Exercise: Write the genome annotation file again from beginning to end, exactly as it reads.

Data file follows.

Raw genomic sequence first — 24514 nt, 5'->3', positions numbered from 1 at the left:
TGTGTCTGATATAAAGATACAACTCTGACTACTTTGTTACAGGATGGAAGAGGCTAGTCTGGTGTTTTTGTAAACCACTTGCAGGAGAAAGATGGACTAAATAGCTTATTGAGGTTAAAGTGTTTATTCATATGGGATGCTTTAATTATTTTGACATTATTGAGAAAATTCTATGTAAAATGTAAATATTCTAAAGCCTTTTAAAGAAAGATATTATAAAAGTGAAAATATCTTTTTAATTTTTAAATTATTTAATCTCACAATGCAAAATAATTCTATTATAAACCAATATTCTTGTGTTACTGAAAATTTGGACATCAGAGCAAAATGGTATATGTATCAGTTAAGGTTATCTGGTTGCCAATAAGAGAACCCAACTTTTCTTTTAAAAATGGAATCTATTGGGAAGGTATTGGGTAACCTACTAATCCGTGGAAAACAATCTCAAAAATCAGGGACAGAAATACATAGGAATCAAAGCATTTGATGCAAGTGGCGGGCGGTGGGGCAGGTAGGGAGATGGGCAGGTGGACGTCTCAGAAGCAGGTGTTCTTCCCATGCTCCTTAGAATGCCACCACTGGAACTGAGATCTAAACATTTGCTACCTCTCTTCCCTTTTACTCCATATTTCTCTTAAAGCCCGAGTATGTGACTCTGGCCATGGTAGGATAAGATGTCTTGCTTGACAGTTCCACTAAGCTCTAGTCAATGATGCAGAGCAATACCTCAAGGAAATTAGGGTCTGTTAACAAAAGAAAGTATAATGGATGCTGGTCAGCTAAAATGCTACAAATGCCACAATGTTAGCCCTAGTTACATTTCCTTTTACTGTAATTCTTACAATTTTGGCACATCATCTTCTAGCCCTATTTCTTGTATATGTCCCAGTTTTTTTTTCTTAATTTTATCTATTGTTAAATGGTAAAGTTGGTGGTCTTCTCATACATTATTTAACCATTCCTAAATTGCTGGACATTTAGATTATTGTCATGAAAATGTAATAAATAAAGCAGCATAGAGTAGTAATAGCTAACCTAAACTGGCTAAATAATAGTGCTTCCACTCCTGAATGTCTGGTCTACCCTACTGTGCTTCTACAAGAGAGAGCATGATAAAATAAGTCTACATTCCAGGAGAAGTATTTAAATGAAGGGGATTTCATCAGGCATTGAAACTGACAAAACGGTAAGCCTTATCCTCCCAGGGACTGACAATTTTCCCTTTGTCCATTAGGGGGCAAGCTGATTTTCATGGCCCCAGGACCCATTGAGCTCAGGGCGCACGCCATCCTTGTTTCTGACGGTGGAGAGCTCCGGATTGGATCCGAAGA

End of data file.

Raw genomic sequence first — 24514 nt, 5'->3', positions numbered from 1 at the left:
TGTGTCTGATATAAAGATACAACTCTGACTACTTTGTTACAGGATGGAAGAGGCTAGTCTGGTGTTTTTGTAAACCACTTGCAGGAGAAAGATGGACTAAATAGCTTATTGAGGTTAAAGTGTTTATTCATATGGGATGCTTTAATTATTTTGACATTATTGAGAAAATTCTATGTAAAATGTAAATATTCTAAAGCCTTTTAAAGAAAGATATTATAAAAGTGAAAATATCTTTTTAATTTTTAAATTATTTAATCTCACAATGCAAAATAATTCTATTATAAACCAATATTCTTGTGTTACTGAAAATTTGGACATCAGAGCAAAATGGTATATGTATCAGTTAAGGTTATCTGGTTGCCAATAAGAGAACCCAACTTTTCTTTTAAAAATGGAATCTATTGGGAAGGTATTGGGTAACCTACTAATCCGTGGAAAACAATCTCAAAAATCAGGGACAGAAATACATAGGAATCAAAGCATTTGATGCAAGTGGCGGGCGGTGGGGCAGGTAGGGAGATGGGCAGGTGGACGTCTCAGAAGCAGGTGTTCTTCCCATGCTCCTTAGAATGCCACCACTGGAACTGAGATCTAAACATTTGCTACCTCTCTTCCCTTTTACTCCATATTTCTCTTAAAGCCCGAGTATGTGACTCTGGCCATGGTAGGATAAGATGTCTTGCTTGACAGTTCCACTAAGCTCTAGTCAATGATGCAGAGCAATACCTCAAGGAAATTAGGGTCTGTTAACAAAAGAAAGTATAATGGATGCTGGTCAGCTAAAATGCTACAAATGCCACAATGTTAGCCCTAGTTACATTTCCTTTTACTGTAATTCTTACAATTTTGGCACATCATCTTCTAGCCCTATTTCTTGTATATGTCCCAGTTTTTTTTTCTTAATTTTATCTATTGTTAAATGGTAAAGTTGGTGGTCTTCTCATACATTATTTAACCATTCCTAAATTGCTGGACATTTAGATTATTGTCATGAAAATGTAATAAATAAAGCAGCATAGAGTAGTAATAGCTAACCTAAACTGGCTAAATAATAGTGCTTCCACTCCTGAATGTCTGGTCTACCCTACTGTGCTTCTACAAGAGAGAGCATGATAAAATAAGTCTACATTCCAGGAGAAGTATTTAAATGAAGGGGATTTCATCAGGCATTGAAACTGACAAAACGGTAAGCCTTATCCTCCCAGGGACTGACAATTTTCCCTTTGTCCATTAGGGGGCAAGCTGATTTTCATGGCCCCAGGACCCATTGAGCTCAGGGCGCACGCCATCCTTGTTTCTGACGGTGGAGAGCTCCGGATTGGATCCGAAGA